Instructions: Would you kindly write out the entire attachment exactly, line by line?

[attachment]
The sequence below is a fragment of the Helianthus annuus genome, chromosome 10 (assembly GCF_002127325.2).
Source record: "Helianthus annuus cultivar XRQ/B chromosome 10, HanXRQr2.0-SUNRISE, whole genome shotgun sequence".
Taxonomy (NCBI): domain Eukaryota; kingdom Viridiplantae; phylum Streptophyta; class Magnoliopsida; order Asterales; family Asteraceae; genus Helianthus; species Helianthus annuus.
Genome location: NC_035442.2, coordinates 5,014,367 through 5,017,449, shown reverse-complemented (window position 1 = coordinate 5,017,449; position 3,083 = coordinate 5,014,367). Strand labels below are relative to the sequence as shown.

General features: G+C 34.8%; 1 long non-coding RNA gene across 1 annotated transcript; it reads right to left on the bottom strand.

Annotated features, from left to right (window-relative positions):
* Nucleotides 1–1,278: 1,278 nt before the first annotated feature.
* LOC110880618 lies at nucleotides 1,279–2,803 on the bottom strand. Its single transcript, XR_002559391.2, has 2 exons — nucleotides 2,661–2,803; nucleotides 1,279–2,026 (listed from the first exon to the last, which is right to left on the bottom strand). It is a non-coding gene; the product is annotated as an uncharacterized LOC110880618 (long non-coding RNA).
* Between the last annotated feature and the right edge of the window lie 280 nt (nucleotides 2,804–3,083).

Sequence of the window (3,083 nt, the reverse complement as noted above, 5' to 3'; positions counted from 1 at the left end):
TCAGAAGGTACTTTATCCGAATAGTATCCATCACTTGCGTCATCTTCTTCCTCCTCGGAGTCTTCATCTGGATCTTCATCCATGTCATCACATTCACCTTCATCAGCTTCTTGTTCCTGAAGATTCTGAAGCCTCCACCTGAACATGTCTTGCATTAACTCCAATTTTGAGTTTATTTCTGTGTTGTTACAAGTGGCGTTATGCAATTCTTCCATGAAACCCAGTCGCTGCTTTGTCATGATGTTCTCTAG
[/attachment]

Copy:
The sequence below is a fragment of the Helianthus annuus genome, chromosome 10 (assembly GCF_002127325.2).
Source record: "Helianthus annuus cultivar XRQ/B chromosome 10, HanXRQr2.0-SUNRISE, whole genome shotgun sequence".
Taxonomy (NCBI): domain Eukaryota; kingdom Viridiplantae; phylum Streptophyta; class Magnoliopsida; order Asterales; family Asteraceae; genus Helianthus; species Helianthus annuus.
Genome location: NC_035442.2, coordinates 5,014,367 through 5,017,449, shown reverse-complemented (window position 1 = coordinate 5,017,449; position 3,083 = coordinate 5,014,367). Strand labels below are relative to the sequence as shown.

General features: G+C 34.8%; 1 long non-coding RNA gene across 1 annotated transcript; it reads right to left on the bottom strand.

Annotated features, from left to right (window-relative positions):
* Nucleotides 1–1,278: 1,278 nt before the first annotated feature.
* LOC110880618 lies at nucleotides 1,279–2,803 on the bottom strand. Its single transcript, XR_002559391.2, has 2 exons — nucleotides 2,661–2,803; nucleotides 1,279–2,026 (listed from the first exon to the last, which is right to left on the bottom strand). It is a non-coding gene; the product is annotated as an uncharacterized LOC110880618 (long non-coding RNA).
* Between the last annotated feature and the right edge of the window lie 280 nt (nucleotides 2,804–3,083).

Sequence of the window (3,083 nt, the reverse complement as noted above, 5' to 3'; positions counted from 1 at the left end):
TCAGAAGGTACTTTATCCGAATAGTATCCATCACTTGCGTCATCTTCTTCCTCCTCGGAGTCTTCATCTGGATCTTCATCCATGTCATCACATTCACCTTCATCAGCTTCTTGTTCCTGAAGATTCTGAAGCCTCCACCTGAACATGTCTTGCATTAACTCCAATTTTGAGTTTATTTCTGTGTTGTTACAAGTGGCGTTATGCAATTCTTCCATGAAACCCAGTCGCTGCTTTGTCATGATGTTCTCTAG